Amicus Brief for Miller v. Alabama and Jackson v. Hobbs
LatinoJustice PRLDEF joined the NAACP Legal Defense Fund, the Asian American Legal Defense & Education Fund, the Charles Hamilton Houston Institute for Race and Justice, and Leadership Conference on Race and Human Rights in filing an amicus brief opposing the imposition of life sentences without parole on juvenile offenders in the Miller v. Alabama and Jackson v. Hobbs cases currently before the U.S. Supreme Court.
The brief contends that life without parole sentences for fourteen-year-old offenders violate the Constitutional prohibition against cruel and unusual punishment. The brief also argues that racial stereotyping in imposing these sentences on children further undermines their validity.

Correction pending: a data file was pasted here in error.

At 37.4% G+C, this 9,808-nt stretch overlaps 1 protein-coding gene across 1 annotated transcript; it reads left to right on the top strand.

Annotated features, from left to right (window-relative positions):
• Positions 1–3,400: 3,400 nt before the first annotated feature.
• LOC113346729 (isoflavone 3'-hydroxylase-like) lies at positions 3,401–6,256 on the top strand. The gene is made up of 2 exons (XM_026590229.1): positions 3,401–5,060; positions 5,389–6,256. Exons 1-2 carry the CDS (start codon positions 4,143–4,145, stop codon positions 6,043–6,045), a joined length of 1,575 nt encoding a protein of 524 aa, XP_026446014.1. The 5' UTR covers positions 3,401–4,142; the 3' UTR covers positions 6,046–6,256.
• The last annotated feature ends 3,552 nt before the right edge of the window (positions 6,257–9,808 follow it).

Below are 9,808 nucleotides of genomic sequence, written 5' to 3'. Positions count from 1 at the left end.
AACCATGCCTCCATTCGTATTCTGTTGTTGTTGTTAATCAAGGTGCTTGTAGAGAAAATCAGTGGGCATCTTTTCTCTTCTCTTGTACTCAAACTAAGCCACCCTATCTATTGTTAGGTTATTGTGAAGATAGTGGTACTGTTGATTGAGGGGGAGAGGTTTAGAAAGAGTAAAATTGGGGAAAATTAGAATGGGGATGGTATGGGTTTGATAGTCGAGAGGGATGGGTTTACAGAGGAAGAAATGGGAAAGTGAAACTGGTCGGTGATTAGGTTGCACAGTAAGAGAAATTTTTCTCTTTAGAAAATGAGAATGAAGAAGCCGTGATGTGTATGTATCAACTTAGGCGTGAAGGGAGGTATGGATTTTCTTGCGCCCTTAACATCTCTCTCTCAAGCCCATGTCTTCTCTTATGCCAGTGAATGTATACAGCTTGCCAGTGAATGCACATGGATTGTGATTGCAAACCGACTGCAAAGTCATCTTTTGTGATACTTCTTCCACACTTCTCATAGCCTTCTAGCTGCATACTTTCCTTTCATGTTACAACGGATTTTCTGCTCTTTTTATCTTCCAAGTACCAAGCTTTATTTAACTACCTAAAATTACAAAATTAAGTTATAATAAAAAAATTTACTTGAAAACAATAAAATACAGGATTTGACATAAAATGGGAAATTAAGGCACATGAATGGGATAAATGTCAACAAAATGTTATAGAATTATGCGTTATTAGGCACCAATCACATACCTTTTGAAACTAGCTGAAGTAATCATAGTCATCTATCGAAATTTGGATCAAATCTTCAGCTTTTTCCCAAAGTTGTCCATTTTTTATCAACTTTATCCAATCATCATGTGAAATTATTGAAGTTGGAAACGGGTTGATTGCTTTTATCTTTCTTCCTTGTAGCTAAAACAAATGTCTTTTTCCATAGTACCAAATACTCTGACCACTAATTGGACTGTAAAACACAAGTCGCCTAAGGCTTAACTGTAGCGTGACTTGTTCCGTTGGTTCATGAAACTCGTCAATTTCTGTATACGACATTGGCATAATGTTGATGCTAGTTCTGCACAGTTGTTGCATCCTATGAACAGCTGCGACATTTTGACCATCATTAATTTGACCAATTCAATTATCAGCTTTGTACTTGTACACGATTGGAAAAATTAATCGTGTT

Historically, the imposition of life without parole sentences is rooted in racial stereotyping. For much of the 20th century, courts widely held that children were less culpable than adults and therefore not subject to such severe penalties. But in the 1980s and 90s, the media, academics, and politicians increasingly characterized teen crime in racially coded terms. A 2000 study of news broadcasts in six major U.S. cities found that 62% of the stories involving Latino youth were about murder or attempted murder, even though data from 1998 indicated that minority youth accounted for only 25% of all juvenile crime arrests.
The continuing influence of race on the sentencing of youth to life without parole renders it unconstitutional. LatinoJustice contends that the Supreme Court should categorically exempt youth from this extreme and final sentence.